From the thesis abstract: "Addressing American fear of discourse on faith, as indicated through evolving American faith narratives, is essential in effectively countering modern day terrorism and to sustaining and securing the republic founded upon unique and enduring democratic principles. This research explores American faith narratives and subsequent relevance to cosmic war, the consequences of American reactions and perceptions to religious extremism, and the prospect, parameters, and purpose of inclusive faith discourse in the public square. Reactions and realities explored herein are framed through (1) American history of faith in the public square; (2) theoretical world views--how we know the enemy and know ourselves through Social Identity Theory and Positioning Theory, and (3) fear of unknown or uncomfortable concepts related to faith as evidenced through storylines inherent in American faith narratives. Influencing the global perception of America involves imagining the possibilities to ensure that future generations are afforded the American tradition of opportunity and freedom. This involves aggressively initiating public discourse on faith based upon securing diverse religious freedoms and beliefs and democratic principles in such a way that American faith narratives position the United States as a positive global and social influence, thereby impacting the global terrorists' threat."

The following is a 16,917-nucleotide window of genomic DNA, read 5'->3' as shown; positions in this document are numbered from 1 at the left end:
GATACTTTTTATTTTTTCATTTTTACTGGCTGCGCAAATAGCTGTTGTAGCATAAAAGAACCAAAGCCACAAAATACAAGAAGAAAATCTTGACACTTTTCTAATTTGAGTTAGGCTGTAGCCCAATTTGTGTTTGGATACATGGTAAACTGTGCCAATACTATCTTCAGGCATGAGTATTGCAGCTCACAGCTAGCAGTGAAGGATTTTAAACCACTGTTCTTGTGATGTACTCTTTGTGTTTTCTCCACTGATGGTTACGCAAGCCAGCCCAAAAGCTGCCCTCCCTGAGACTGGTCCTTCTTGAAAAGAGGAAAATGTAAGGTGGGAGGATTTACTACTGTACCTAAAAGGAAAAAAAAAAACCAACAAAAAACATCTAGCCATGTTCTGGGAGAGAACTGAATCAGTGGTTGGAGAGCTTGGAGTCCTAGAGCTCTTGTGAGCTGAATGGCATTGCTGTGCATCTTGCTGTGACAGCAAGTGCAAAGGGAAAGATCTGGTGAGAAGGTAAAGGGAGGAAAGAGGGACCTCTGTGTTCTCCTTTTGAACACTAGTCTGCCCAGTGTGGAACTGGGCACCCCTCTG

Naval Postgraduate School, Dudley Knox Library: http://www.nps.edu/Library/index.aspx